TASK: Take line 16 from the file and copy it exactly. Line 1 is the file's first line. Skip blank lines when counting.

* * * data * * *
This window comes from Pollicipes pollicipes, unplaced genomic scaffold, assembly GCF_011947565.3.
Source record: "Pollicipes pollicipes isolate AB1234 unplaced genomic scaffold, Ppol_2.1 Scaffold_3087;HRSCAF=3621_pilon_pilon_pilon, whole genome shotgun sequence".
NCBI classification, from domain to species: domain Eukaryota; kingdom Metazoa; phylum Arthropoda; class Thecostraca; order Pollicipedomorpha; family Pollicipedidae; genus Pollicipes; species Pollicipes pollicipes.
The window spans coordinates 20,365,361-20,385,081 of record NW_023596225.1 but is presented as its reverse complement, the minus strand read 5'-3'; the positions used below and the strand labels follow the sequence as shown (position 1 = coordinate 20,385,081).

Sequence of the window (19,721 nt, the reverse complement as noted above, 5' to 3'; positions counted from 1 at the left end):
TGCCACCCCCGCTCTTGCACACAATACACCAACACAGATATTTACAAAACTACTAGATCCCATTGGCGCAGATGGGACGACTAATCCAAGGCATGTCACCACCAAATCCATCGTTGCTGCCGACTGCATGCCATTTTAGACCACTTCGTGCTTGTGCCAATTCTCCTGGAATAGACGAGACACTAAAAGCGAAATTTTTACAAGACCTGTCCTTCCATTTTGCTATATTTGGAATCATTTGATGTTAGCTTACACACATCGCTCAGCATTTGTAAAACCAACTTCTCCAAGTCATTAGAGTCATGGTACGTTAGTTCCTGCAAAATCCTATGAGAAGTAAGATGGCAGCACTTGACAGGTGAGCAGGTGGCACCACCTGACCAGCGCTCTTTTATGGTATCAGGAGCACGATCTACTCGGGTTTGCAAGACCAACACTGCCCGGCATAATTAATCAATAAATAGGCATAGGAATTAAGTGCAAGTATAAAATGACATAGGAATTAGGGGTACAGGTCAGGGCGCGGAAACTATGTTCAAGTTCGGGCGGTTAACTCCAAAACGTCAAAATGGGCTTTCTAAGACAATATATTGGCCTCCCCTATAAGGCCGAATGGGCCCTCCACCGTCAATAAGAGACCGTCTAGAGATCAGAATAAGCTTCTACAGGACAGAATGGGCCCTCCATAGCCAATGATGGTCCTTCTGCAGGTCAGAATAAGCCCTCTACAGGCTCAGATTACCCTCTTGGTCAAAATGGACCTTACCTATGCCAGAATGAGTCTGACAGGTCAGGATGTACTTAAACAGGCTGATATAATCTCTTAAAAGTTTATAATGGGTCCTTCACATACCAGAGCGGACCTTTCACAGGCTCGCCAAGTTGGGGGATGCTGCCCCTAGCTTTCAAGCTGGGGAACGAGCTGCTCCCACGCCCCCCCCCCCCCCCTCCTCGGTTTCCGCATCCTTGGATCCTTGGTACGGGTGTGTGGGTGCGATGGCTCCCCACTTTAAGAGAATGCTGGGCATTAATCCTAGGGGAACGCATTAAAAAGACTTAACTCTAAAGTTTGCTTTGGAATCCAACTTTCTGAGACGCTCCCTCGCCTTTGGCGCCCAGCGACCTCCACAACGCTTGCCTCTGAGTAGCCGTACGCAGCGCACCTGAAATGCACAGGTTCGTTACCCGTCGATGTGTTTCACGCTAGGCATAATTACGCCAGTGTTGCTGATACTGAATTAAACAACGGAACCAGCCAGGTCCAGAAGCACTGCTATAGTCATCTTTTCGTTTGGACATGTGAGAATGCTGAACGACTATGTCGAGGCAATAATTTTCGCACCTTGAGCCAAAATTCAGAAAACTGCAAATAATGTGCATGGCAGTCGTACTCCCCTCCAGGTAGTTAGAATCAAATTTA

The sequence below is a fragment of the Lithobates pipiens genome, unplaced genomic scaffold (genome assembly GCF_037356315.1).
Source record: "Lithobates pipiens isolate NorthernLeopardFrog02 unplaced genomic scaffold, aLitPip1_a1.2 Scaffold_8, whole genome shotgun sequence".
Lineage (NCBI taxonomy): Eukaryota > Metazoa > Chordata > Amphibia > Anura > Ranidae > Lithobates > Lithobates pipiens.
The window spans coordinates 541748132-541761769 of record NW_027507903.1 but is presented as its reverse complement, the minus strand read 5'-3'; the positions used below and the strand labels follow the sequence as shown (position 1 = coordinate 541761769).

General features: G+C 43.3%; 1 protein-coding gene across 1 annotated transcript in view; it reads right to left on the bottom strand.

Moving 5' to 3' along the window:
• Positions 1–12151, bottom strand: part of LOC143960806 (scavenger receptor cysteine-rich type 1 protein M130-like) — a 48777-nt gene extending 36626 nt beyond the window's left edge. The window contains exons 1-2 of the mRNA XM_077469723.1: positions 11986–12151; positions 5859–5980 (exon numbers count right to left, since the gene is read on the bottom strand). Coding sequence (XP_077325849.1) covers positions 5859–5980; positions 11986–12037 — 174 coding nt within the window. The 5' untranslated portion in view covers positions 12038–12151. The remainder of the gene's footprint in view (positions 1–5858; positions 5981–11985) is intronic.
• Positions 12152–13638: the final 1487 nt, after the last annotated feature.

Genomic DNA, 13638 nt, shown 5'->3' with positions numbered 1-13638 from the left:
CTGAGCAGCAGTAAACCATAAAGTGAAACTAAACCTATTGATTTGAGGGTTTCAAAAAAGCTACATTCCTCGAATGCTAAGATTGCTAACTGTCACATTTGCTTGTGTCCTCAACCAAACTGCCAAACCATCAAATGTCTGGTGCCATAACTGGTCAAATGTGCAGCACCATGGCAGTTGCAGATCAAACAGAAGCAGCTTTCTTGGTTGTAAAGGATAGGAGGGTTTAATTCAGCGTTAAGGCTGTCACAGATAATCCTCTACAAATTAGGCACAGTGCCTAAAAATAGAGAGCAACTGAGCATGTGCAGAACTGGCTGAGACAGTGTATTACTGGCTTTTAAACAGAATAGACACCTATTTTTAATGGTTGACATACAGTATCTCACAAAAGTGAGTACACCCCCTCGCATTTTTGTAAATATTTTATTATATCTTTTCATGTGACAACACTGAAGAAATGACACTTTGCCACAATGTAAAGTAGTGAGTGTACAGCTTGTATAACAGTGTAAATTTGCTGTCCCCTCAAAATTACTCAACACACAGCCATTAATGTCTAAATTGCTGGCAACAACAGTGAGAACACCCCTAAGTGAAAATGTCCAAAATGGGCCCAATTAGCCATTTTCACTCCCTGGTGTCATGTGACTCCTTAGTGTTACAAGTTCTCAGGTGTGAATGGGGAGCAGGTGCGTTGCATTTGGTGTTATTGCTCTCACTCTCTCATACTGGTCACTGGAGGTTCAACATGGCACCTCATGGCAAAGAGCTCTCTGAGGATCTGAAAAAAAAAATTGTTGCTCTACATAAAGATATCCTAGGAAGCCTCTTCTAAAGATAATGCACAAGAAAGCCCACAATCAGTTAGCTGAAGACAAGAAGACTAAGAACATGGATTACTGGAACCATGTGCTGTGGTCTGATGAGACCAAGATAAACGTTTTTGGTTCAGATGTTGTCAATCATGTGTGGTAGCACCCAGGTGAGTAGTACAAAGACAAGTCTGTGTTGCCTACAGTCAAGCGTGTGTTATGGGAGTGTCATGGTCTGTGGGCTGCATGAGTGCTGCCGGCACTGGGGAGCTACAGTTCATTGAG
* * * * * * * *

CTGAGCAGCAGTAAACCATAAAGTGAAACTAAACCTATTGATTTGAGGGTTTCAAAAAAGCTACATTCCTCGAATGCTAAGATTGCTAACTGTCACATTTGCTTGTGTCCTCAACCAAACTGCCAAACCATCAAATGTCTGGTGCCATAACTGGTCAAATGTGCAGCACCATGGCAGTTGCAGATCAAACAGAAGCAGCTTTCTTGGTTGTAAAGGATAGGAGGGTTTAATTCAGCGTTAAGGCTGTCACAGATAATCCTCTACAAATTAGGCACAGTGCCTAAAAATAGAGAGCAACTGAGCATGTGCAGAACTGGCTGAGACAGTGTATTACTGGCTTTTAAACAGAATAGACACCTATTTTTAATGGTTGACATACAGTATCTCACAAAAGTGAGTACACCCCCTCGCATTTTTGTAAATATTTTATTATATCTTTTCATGTGACAACACTGAAGAAATGACACTTTGCCACAATGTAAAGTAGTGAGTGTACAGCTTGTATAACAGTGTAAATTTGCTGTCCCCTCAAAATTACTCAACACACAGCCATTAATGTCTAAATTGCTGGCAACAACAGTGAGAACACCCCTAAGTGAAAATGTCCAAAATGGGCCCAATTAGCCATTTTCACTCCCTGGTGTCATGTGACTCCTTAGTGTTACAAGTTCTCAGGTGTGAATGGGGAGCAGGTGCGTTGCATTTGGTGTTATTGCTCTCACTCTCTCATACTGGTCACTGGAGGTTCAACATGGCACCTCATGGCAAAGAGCTCTCTGAGGATCTGAAAAAAAAAATTGTTGCTCTACATAAAGATATCCTAGGAAGCCTCTTCTAAAGATAATGCACAAGAAAGCCCACAATCAGTTAGCTGAAGACAAGAAGACTAAGAACATGGATTACTGGAACCATGTGCTGTGGTCTGATGAGACCAAGATAAACGTTTTTGGTTCAGATGTTGTCAATCATGTGTGGTAGCACCCAGGTGAGTAGTACAAAGACAAGTCTGTGTTGCCTACAGTCAAGCGTGTGTTATGGGAGTGTCATGGTCTGTGGGCTGCATGAGTGCTGCCGGCACTGGGGAGCTACAGTTCATTGAG